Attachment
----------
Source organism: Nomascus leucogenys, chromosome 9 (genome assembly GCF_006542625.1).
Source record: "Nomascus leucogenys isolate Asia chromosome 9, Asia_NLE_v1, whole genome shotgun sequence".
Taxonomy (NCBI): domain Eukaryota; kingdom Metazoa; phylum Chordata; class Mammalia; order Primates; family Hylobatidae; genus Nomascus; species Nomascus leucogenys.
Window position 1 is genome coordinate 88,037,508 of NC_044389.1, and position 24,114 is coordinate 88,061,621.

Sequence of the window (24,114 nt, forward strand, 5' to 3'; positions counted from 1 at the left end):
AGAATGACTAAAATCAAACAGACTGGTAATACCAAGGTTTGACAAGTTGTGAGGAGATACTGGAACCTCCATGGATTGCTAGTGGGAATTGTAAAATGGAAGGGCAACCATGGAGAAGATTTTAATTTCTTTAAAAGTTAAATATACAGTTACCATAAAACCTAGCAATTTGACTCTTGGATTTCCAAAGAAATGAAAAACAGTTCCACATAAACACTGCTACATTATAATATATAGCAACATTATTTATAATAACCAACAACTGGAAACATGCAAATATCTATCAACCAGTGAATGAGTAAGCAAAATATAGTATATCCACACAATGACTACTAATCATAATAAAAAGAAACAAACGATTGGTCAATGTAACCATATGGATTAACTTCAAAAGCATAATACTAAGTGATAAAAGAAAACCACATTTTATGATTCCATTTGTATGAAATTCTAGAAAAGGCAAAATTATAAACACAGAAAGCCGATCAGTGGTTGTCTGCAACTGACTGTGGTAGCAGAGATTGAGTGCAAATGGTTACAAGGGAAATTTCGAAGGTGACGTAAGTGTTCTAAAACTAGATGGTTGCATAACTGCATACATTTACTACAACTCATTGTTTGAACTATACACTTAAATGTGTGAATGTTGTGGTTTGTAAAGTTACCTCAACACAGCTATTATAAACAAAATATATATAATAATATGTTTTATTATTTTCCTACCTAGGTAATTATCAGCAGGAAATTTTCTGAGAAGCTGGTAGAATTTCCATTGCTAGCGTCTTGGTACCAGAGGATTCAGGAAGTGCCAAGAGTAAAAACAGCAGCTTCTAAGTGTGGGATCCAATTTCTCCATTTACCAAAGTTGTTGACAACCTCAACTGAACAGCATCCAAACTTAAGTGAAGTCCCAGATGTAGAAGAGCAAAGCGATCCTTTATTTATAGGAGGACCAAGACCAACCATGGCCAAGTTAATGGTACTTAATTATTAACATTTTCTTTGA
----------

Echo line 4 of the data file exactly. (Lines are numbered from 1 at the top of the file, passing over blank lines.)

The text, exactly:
Window position 1 is genome coordinate 88,037,508 of NC_044389.1, and position 24,114 is coordinate 88,061,621.